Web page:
Higher Highs Can Mean Larger Losses
As we near the end of 2017, we want to reflect on what has been a very good year for the market and the U.S. economy. Some would say a near perfect year. Consider the following facts:
2017 will be the 9th straight year of gains for US equities (which ties an all-time record)
The Dow has closed at an all-time high 66 times in 2017 (Highest # since 1995)
The S&P 500 is now up 13 months in a row (longest run since 1928)
US jobs, as measured by Non-Farm Payrolls, have now reached 86 months of consecutive growth (by far the longest streak in history)
The U.S. Unemployment rate is at a 16 year low.
Consumer confidence is at a 17 year high.
Inflation remains low with core CPI below 2%.
Earnings of US companies are at a record high and profit margins are near their highest levels in history.
Volatility has been extremely muted with rolling 12 month volatility measurements in U.S. stock and bond markets near all-time lows.
How long can this last? Who knows? But, all of these things are really good for now and we are thankful for them in 2017. The problem is that this is usually around the point in most stock market cycles where investors become complacent or maybe even a bit greedy. Everything is great, right? Yes, for now. But what you might miss is that higher highs often lead to larger losses. Consider the following facts:
US stock markets have now reached the highest P/E (Price to Earnings) valuations since the tech boom / dot com era of 1999-2000.
Drivers for earnings growth in the U.S. are no longer consistent with investors’ current appetite to pay premiums for U.S. stocks.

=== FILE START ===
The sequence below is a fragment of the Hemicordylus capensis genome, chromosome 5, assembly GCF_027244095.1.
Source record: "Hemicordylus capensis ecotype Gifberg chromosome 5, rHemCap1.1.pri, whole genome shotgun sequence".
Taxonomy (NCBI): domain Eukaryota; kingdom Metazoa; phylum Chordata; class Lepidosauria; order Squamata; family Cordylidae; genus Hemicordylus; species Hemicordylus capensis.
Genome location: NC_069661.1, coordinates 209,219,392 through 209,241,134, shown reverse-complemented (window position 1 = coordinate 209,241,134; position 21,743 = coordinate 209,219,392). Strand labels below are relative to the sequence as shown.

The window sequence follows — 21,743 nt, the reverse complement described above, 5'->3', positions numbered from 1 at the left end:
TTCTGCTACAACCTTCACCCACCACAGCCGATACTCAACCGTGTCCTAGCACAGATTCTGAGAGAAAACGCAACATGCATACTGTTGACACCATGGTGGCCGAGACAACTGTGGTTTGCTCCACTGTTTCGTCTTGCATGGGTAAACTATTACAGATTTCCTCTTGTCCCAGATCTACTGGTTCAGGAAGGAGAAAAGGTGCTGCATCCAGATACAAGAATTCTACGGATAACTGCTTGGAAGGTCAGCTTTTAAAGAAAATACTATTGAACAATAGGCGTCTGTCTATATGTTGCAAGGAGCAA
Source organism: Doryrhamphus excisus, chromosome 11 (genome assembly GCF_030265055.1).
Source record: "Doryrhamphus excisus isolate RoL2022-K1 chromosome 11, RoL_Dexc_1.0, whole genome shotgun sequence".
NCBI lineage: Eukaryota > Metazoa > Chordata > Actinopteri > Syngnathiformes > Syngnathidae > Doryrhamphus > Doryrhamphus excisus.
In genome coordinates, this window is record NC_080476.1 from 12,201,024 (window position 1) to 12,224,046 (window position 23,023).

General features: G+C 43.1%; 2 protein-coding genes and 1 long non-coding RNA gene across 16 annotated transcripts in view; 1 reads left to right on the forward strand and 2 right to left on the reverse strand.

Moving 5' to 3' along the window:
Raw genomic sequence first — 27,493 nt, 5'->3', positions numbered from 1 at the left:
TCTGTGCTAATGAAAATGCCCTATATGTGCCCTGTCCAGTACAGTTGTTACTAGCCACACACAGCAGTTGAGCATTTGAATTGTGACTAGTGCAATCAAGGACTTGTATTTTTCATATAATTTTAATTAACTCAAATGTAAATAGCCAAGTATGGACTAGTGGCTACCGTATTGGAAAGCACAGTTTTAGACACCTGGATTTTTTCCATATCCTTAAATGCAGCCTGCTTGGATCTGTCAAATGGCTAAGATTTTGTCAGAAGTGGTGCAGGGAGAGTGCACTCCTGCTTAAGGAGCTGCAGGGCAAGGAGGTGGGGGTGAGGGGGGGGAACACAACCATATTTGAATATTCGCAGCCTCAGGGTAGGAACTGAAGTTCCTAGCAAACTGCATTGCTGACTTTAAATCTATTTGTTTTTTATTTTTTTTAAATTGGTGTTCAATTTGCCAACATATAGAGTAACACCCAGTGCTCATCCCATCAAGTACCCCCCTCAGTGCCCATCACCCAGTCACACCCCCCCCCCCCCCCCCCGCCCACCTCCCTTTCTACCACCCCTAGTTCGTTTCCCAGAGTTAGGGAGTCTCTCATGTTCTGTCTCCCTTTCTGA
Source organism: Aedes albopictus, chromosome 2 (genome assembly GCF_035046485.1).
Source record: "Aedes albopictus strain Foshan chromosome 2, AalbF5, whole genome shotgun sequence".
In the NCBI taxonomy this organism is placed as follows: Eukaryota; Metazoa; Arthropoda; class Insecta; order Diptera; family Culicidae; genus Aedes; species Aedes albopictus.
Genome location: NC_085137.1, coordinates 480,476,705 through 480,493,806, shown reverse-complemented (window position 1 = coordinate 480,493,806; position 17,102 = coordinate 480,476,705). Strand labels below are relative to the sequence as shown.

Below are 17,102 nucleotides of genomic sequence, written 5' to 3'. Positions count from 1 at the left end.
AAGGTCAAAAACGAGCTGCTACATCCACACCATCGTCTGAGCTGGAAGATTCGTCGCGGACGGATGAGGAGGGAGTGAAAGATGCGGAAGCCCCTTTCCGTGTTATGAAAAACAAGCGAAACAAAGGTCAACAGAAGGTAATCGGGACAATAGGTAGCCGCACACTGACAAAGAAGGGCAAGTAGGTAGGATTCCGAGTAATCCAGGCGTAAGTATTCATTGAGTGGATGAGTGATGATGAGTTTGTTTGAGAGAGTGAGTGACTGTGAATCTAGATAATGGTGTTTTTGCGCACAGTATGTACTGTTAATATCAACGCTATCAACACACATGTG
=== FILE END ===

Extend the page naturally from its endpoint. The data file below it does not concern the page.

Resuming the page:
Sectors that would benefit from proposed tax reform have already increased by around 20% since August 2017 (source: JP Morgan 12/11/17). What happens to stock prices after the law passes, or doesn't pass?
Many economists rank the U.S. market as the most expensive stock market in the world. (StarCapital Research, etc.)
We have no idea when many of the current positive market trends will end, but we do know these kind of conditions were observed prior to past market corrections. With that in mind, we are taking this opportunity to take profits with a few minor rebalancing trades in discretionary client portfolios as we near the end of 2017.
We continue to employ our AFP Defined Risk Strategy in which we will remain invested in equity markets as long as current trends remain intact, but we stand ready to reduce equity exposure when markets drop below key technical levels. We feel that it is crucial to have a strategy in place to protect recent market gains in this environment.
We are slightly reducing exposure to some U.S. stock positions in favor of International equities which have more attractive current valuations, higher dividends, and better growth forecasts.
We are reducing credit sensitive fixed income positions and re-allocating those assets to more diversified fixed income holdings.
Bottom Line: We are very pleased that 2017 has been a great year. We remain cautiously optimistic on the market going forward. But we do want to directly warn you that all good things must come to an end. We hope it is way down the road but we stand ready for the end of this market cycle, whenever that may be…
Best Regards, Lyn